BirdLife Malta said today that the Spring hunting season confirmed by the government yesterday was nothing more than an executed political promise which went against the spirit of strict supervision and selectivity, required for the correct application of a derogation to the Birds Directive.
It added that the waiving of license fees guaranteed a free for all spring hunting season reminiscent of seasons which landed Malta before the European Court of Justice in 2009. The removal of the mandatory armband would weaken strict supervision and enforcement measures, currently a bone of contention with the European Commission, the society said.
It explained that while spring hunting seasons are banned by the Birds Directive, exceptions can be made through the application of derogation, “to permit, under strictly supervised conditions and on a selective basis, the capture, keeping or other judicious use of certain birds in small numbers.”
In 2009, the European Court of Justice found Malta guilty of not abiding to these conditions when it opened spring hunting seasons in 2004, 2005, 2006 and 2007 for all licensed hunters and without limits.
Following the ECJ ruling, Malta persisted in the opening of spring hunting seasons issuing framework legislation in 2010, as a result of which the Commission re-opened infringement procedures serving Malta with a first warning in 2011. The latest warning concerned three shortcomings in the 2010 legislation, namely that there was no consideration of the conservation status of Turtle Dove and Quail, there was no link to the number of birds hunted in autumn, and that the quotas considered were too high to ensure sustainability.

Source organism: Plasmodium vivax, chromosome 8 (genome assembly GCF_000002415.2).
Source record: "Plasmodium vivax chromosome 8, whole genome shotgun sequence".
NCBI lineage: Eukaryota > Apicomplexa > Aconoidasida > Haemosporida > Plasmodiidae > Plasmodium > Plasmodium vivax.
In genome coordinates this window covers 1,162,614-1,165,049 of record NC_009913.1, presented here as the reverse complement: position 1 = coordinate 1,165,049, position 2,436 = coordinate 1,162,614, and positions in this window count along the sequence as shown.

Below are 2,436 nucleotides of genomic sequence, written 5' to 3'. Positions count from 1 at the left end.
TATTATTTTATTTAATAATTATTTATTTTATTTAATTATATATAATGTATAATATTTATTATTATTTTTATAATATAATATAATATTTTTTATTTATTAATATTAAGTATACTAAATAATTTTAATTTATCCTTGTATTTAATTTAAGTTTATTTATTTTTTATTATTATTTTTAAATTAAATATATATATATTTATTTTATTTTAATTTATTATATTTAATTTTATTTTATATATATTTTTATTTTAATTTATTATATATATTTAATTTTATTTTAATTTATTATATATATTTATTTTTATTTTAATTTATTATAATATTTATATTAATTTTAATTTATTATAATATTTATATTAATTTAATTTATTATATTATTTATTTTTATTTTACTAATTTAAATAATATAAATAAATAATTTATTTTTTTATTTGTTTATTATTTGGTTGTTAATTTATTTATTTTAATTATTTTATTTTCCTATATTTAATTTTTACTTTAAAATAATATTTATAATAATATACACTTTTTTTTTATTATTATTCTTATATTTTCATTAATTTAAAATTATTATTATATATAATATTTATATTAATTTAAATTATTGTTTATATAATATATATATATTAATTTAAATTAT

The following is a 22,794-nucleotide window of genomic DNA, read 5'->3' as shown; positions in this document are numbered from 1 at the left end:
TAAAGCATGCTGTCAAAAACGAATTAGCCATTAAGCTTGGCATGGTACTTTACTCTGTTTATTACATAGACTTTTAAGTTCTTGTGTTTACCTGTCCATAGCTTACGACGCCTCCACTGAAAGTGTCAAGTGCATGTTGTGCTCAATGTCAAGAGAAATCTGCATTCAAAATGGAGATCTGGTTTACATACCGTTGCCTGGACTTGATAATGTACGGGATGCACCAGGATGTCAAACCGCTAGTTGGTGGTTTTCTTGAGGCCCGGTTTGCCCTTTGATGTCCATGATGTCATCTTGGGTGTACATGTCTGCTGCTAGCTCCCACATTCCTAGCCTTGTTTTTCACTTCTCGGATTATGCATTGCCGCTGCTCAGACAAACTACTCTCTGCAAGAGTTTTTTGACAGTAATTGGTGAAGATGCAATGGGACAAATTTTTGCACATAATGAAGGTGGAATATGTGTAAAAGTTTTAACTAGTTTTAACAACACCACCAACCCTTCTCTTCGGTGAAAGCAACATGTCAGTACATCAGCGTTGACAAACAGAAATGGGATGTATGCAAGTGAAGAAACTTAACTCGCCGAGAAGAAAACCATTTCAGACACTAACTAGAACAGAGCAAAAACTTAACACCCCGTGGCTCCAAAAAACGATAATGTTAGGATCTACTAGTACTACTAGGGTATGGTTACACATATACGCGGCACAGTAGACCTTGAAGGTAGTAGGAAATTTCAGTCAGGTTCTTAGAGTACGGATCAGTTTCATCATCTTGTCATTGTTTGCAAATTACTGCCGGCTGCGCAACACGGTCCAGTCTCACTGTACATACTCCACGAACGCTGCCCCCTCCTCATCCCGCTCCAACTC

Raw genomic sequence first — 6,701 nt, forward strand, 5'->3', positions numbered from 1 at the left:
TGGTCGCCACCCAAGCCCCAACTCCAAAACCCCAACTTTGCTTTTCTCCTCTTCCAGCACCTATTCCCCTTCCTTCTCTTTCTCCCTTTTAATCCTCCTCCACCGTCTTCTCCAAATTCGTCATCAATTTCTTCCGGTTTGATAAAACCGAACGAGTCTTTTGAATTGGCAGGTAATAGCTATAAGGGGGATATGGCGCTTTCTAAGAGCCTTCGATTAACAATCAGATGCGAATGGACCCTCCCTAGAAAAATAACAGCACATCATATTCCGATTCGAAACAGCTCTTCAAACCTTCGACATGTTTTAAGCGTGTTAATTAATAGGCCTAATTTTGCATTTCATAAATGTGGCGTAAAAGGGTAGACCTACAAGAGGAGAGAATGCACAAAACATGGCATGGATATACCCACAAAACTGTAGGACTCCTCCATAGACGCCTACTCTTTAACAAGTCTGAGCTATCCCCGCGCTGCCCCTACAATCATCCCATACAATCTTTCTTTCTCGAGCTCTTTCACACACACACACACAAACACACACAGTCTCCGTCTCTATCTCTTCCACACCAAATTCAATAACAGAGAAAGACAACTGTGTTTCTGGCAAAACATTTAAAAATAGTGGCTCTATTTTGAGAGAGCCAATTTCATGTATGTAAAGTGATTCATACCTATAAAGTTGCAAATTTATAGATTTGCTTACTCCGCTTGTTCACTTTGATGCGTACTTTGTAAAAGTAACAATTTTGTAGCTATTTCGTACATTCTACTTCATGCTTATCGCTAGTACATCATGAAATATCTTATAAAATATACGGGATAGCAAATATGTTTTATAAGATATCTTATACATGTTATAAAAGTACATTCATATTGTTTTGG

The warning led to a revision of spring hunting framework legislation in 2011, which introduced measures such as lower revised bag limits depending on the autumn catches of Turtle Dove and Quail, a maximum €50 licence fee, strict supervision conditions such as a ratio of 7 police officers per 1000 licensed hunters whereas it kept measures such as the mandatory armband and a special spring hunting license fee. This framework legislation formed the basis of the 2011 and 2012 spring hunting seasons.
Nicholas Barbara, BirdLife Malta’s conservation manager said that in view of the removal of the special licence, one was probably looking at a spring hunting season where up to 10,600 hunters were licensed to hunt 11,000 Turtle Dove and 5,000 Quail. "With the blatant abuse of the SMS reporting system we have seen over the past two years, and an average of one Turtle Dove and half a Quail for each hunter, we can pretty much assume how much of this season shall be a free for all to everyone.”